Ee’s Bugs Are Not My Problem (or Yours)

Published on 18th July, 2012

A few hours ago, Steven Hambleton (of Hambo Development fame) posted this Tweet:

@reedmaniac Why don’t you apply to be on the #eereactor team? Make a difference :)

This was in response to a Tweet by Paul Burdick (@reedmaniac) bemoaning the number of bugs in EE2, and followed on from a more general discussion about whether ExpressionEngine (and EllisLab) has been going off the rails of late.

I’m not well versed in the emotional subtleties of smileys, so it could be that Steven was simply trying to diffuse what was becoming a slightly heated conversation. That’s not really relevant though, as this blog post isn’t directed at one person, much less one passing comment.

Rather, it’s directed at anybody who considers it reasonable to suggest the ExpressionEngine community should be responsible for fixing the myriad bugs in EE2.

What’s your problem?

Let’s look at that Tweet again, and consider what it’s really suggesting. If it helps, imagine we’re talking about Adobe, rather than our cuddly EllisLab overlords.

Here’s the meat of the Tweet:

Why don’t you apply to be on the #eereactor team?

And here’s what it’s really asking:

Why don’t you pay money for a commercial product, and then—when it fails to work as advertised—apply to the product’s makers for permission to fix the bugs in their software, free of charge?

When phrased like that, the answer is pretty obvious.

To be clear on this, I have no objection to the existence of an ExpressionEngine Reactor Team.

In many respects, I think it’s a really smart idea: a select group of interested individuals are invited to implement low-priority (but nevertheless useful) feature requests; the sort of thing that would otherwise be forever slipping to the bottom of EllisLab’s to-do list.

The bigger issue

Bug fixing is not a “low priority” activity—or at least it shouldn’t be—and as such should not become the responsibility of a group of unpaid contributors.

When I first started using ExpressionEngine it was easy to justify the license fee: “As a commercial product,” I would explain to my impudent client, “ExpressionEngine has better support, and bugs are much more likely to be fixed in a timely fashion.”

Ignoring the subject of support for the moment (another can of worms entirely), what am I supposed to say to my clients given the current state of the ExpressionEngine bug tracker?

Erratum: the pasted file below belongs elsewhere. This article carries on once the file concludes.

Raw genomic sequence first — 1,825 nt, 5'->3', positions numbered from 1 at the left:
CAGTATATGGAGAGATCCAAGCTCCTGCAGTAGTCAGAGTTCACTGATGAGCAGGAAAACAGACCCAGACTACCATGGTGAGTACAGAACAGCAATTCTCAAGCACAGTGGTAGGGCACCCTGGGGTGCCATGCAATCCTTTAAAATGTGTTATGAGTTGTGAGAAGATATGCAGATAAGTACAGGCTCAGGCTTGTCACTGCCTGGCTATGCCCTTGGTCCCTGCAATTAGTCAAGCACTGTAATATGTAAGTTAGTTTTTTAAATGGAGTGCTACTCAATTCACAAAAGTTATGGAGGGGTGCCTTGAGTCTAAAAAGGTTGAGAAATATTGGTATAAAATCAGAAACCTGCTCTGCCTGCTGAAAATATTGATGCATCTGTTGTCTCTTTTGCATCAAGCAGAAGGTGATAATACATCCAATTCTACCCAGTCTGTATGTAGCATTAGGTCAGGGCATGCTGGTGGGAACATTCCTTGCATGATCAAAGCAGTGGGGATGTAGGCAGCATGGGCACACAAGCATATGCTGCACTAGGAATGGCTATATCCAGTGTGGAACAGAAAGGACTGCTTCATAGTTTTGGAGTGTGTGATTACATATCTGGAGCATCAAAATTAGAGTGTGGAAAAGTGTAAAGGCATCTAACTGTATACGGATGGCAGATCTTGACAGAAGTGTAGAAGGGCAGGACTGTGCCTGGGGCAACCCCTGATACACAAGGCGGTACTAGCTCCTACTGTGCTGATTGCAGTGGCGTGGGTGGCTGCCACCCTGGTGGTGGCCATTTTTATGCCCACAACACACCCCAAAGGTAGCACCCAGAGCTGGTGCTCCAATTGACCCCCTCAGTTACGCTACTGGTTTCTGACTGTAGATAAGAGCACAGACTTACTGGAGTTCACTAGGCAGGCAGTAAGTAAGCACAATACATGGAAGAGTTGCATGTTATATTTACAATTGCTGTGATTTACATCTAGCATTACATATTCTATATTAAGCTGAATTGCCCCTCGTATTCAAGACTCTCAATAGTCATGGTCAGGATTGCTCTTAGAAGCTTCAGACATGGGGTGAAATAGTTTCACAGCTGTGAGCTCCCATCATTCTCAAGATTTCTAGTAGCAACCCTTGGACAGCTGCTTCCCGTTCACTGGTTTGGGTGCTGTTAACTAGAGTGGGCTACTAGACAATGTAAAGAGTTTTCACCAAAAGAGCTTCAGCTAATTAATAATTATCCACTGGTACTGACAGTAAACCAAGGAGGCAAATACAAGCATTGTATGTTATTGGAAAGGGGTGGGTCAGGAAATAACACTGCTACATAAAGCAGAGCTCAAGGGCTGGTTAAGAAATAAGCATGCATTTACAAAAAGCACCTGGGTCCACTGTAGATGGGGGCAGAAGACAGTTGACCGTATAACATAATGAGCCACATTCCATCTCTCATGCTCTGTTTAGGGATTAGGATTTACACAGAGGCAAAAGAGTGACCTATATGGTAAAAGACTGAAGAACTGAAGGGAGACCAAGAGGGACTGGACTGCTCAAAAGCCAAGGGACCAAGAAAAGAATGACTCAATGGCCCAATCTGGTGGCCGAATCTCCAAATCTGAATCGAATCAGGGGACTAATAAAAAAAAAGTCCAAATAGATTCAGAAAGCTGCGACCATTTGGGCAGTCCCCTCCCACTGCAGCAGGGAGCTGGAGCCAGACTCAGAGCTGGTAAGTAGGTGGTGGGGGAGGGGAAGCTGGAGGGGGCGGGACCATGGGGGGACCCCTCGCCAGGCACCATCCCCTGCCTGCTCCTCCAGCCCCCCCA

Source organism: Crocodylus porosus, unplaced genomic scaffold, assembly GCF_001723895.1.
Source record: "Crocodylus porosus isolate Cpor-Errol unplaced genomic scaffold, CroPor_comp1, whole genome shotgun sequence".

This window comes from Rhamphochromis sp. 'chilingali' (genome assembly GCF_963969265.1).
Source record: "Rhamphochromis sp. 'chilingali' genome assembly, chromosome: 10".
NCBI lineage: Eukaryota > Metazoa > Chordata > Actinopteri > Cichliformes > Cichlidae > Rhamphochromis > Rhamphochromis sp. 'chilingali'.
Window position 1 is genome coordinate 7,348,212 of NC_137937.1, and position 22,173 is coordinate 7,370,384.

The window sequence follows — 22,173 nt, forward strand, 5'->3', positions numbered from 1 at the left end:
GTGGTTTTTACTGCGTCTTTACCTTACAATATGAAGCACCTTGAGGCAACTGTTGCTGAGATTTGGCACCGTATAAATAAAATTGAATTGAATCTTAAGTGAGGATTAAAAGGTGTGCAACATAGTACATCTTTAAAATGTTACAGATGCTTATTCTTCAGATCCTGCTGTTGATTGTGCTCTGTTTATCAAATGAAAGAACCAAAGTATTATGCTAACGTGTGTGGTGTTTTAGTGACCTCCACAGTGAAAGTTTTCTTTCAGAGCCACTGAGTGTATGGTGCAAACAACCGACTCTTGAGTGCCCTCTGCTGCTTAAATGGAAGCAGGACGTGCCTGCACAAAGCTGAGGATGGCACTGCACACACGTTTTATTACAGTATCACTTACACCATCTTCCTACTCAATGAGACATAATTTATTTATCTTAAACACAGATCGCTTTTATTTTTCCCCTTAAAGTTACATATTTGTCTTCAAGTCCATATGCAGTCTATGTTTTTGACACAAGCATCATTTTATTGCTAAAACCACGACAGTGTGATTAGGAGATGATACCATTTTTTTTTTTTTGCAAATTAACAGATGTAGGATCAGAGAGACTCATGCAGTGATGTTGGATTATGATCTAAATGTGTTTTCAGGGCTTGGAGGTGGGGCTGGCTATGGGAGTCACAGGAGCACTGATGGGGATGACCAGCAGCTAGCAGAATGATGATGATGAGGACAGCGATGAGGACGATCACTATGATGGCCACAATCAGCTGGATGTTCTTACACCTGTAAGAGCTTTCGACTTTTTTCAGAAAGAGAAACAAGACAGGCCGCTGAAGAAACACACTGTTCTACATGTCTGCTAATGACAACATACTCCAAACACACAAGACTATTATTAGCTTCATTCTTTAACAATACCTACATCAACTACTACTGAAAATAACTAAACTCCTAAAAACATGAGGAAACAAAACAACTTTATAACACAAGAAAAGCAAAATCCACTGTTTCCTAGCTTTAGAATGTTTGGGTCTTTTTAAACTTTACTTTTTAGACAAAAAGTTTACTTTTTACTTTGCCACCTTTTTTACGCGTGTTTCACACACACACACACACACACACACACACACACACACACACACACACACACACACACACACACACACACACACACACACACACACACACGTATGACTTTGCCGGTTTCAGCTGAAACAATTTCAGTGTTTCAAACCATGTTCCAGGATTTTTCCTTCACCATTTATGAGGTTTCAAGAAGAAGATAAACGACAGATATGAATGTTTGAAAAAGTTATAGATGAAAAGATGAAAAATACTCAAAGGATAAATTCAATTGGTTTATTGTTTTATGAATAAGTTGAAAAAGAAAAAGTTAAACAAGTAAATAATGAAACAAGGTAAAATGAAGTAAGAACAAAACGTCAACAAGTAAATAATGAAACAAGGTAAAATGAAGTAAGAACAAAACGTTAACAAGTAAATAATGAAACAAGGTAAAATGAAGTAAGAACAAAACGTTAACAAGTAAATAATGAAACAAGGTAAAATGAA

Well, yes, there are 244 open bugs—178 of which haven’t even been looked at yet—stretching all the way back to August 2011. And yes, even EllisLab’s own employees can’t get bugs fixed. But if we run into any problems I can ask really, really nicely, and if we’re lucky EllisLab might let me fix them for free!
What, like Open Source software?
Sort of, but we have to pay for it. And I can’t just fix the bugs, I have to be given permission to do so.
We have Matrix! For $55.

This is not my problem, or yours

The whole idea that fixing ExpressionEngine’s bugs is somehow a problem for the “community” is completely wrong. This isn’t Open Source, this is a commercial product. We’re paying for the privilege of using it.

The ExpressionEngine community is incredibly loyal, in this case to a fault. We want our beloved CMS to be solid, reliable, and bug free, and so (the illogic goes) we should just roll up our sleeves and make it so.

EllisLab is lucky to have such a generous group of people dedicated to the success of their product, something Leslie Camacho (among others) has long acknowledged. And in fairness, EllisLab has never suggested it’s the responsibility of community members to be fixing the bugs in its products.

However, EllisLab has put us all in the position of needing to do so. If EllisLab was doing its job properly, we wouldn’t be having these conversations, and I wouldn’t be ranting into my blog.

Just because we want to see ExpressionEngine succeed doesn’t mean we shouldn’t hold EllisLab to task for its failings.

So what’s the answer?

I have no idea. I have no insider knowledge to share, and no insights into EllisLab culture or how the business is being run.

What I do know is that—from a customer’s perspective—things aren’t running well, and it’s not the community’s job to fix them.